This case is complicated by the fact that the communications objected to by the plaintiff were made to a commissioner who was no longer presiding over the contested case between the plaintiff and the defendant town, and by the fact that the second communication was made after the May 4, 1995 hearing, at which a stipulation was executed resulting in a settlement of the plaintiff's claims against the town. It is undisputed, however, that the communications were made to a commissioner who ultimately issued an order awarding attorney's fees in the amount of $41,732 to Brienes.
In Henderson v. Dept. of Motor Vehicles, 202 Conn. 453, 458, 521 A.2d 1040 (1987), our Supreme Court stated: “Long before the advent of § 4-181 it had been held that a fundamental requirement of a fair administrative hearing is that ‘the one who decides shall be bound in good conscience to consider the evidence, to be guided by that alone, and to reach his conclusion uninfluenced by extraneous considerations․' Morgan v. United States, 298 U.S. 468, 480, 56 S.Ct. 906, [911,] 80 L.Ed. 1288 (1936). ‘Nothing can be treated as evidence which is not introduced as such.’ Id. Ex parte communications with persons outside the agency are plainly improper under this standard for administrative adjudication. Even in the absence of such a statute, therefore, an ex parte communication by an adjudicator concerning a case before him would indicate that the decision had been ‘made upon unlawful procedure,’ a ground for reversal or modification specifically mentioned in [General Statutes § 4-183(j)(3) ]. A plaintiff who also showed ‘substantial prejudice’ to his rights, satisfying the predicate established by [§ 4-183(j) ] for relief upon any of the grounds enumerated therein, would thus be entitled to reversal or modification of the agency decision quite apart from § 4-181.” In Henderson v. Dept. of Motor Vehicles, supra, at 460, 521 A.2d 1040, our Supreme Court held that once a “violation of § 4-181 has been proved by the party seeking relief, the burden shifts to the agency to prove that no prejudice has resulted from the prohibited ex parte communication.” The rationale behind the court's decision to shift the burden to the agency was that “an adjudicating official may not ordinarily be subjected to inquiry concerning the mental processes used in reaching a decision. United States v. Morgan, 313 U.S. 409, 422, 61 S.Ct. 999, [1004-05,] 85 L.Ed. 1429 (1941).” Henderson v. Dept. of Motor Vehicles, supra, at 459, 521 A.2d 1040.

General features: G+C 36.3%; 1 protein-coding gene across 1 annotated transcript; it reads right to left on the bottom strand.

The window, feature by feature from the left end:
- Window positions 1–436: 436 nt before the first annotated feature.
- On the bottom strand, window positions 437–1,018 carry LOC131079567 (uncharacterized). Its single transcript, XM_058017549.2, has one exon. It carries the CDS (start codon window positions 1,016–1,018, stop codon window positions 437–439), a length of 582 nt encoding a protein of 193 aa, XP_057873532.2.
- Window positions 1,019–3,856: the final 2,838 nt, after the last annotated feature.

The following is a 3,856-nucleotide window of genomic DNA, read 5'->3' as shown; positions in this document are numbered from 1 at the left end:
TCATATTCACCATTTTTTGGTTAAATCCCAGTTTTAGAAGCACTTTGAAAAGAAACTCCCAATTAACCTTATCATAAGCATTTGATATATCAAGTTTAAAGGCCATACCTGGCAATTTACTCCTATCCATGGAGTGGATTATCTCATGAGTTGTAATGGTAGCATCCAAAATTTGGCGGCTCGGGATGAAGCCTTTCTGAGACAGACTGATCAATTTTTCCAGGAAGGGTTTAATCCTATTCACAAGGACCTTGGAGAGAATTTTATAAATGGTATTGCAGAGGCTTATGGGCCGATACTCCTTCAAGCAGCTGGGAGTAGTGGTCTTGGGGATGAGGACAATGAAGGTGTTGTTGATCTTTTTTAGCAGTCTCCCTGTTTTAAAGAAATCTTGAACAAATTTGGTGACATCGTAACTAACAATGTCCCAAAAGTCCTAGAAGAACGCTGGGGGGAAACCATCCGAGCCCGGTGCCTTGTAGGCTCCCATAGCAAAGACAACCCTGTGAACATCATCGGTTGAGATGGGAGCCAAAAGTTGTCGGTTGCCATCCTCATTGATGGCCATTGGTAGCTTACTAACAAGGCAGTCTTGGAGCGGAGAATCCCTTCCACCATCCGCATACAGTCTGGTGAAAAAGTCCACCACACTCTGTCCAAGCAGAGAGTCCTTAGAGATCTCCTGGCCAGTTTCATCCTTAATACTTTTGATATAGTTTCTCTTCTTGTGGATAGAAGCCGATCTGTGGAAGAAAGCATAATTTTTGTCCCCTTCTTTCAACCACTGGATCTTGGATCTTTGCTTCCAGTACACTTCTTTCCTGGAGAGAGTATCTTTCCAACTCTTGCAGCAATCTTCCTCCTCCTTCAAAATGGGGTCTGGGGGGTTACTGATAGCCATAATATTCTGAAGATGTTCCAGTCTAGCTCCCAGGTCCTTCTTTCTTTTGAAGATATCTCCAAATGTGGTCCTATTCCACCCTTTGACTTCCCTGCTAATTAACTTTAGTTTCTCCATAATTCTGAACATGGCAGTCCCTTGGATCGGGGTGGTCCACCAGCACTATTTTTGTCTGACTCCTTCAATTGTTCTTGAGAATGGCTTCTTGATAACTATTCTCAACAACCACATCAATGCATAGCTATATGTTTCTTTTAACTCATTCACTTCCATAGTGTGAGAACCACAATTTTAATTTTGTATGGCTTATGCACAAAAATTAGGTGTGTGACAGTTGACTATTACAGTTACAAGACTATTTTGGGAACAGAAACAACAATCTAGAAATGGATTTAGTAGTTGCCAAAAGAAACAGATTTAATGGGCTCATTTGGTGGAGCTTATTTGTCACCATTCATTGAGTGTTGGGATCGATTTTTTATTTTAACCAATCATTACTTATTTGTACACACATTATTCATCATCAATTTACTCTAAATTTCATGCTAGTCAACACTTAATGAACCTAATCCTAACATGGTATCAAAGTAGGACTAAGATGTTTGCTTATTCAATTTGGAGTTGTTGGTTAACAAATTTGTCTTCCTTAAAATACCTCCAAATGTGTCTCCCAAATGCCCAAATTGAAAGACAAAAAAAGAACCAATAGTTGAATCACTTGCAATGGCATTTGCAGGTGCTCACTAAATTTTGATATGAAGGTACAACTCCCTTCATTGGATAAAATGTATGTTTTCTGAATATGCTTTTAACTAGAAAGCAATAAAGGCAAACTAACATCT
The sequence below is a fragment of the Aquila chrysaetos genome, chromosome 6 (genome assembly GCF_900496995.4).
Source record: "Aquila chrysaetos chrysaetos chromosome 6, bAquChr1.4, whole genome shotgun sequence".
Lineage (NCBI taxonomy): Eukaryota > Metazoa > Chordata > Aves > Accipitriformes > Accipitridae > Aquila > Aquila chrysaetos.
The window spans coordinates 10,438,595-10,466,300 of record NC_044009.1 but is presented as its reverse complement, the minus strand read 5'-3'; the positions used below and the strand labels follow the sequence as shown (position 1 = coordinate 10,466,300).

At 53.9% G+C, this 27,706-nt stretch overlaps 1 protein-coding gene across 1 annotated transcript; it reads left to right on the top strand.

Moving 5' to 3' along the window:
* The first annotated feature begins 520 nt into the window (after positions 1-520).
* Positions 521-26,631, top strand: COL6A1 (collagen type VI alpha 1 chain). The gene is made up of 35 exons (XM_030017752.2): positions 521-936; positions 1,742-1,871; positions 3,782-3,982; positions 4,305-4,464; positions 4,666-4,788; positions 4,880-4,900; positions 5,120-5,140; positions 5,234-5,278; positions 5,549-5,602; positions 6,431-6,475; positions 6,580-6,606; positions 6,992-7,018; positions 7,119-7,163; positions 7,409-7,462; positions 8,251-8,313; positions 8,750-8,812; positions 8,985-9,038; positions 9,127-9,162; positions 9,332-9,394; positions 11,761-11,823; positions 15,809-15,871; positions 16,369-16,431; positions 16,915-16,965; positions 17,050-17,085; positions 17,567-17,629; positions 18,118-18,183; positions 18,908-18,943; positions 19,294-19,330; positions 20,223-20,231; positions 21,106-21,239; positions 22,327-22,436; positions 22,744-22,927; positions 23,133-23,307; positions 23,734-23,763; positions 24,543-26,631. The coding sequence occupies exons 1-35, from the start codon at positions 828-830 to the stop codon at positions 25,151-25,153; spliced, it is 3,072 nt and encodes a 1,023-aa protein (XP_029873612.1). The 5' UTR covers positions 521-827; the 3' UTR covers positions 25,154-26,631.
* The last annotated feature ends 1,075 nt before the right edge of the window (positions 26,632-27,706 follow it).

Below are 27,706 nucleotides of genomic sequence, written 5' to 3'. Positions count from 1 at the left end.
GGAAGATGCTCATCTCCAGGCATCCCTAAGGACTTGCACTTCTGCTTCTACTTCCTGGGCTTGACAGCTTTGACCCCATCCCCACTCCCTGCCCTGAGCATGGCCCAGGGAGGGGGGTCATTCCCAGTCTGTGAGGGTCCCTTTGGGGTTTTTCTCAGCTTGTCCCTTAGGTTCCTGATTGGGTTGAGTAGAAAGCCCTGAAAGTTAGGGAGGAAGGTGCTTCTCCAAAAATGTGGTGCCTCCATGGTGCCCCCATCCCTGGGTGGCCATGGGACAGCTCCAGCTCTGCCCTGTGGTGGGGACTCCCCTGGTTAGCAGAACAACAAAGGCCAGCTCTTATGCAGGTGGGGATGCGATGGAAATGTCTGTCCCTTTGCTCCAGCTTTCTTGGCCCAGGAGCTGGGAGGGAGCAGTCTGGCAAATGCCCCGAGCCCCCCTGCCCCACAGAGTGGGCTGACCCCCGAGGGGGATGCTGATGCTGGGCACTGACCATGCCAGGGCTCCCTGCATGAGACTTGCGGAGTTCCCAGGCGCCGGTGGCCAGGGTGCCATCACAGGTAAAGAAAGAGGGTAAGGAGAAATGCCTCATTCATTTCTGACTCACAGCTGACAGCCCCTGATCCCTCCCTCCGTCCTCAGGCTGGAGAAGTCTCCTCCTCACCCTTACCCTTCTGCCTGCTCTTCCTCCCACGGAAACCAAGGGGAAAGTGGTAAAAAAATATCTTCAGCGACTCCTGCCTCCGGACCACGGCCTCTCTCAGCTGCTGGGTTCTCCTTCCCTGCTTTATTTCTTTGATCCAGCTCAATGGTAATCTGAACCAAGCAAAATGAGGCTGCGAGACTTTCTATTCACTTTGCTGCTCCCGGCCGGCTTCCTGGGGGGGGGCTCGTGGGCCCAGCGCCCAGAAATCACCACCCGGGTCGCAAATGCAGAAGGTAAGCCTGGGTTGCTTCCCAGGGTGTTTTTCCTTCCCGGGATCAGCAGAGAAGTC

In rejecting the plaintiff's claim that the ex parte communications between Arcudi and Brienes resulted in a denial of his due process rights, the board implied that the plaintiff had waived his due process rights by directly appealing the commissioner's decision to the board, rather than requesting a formal hearing before Arcudi. Even if we assume that the plaintiff was entitled to a hearing before Arcudi, such a hearing would not have cured the procedural deficiencies that resulted in the original order of attorney's fees.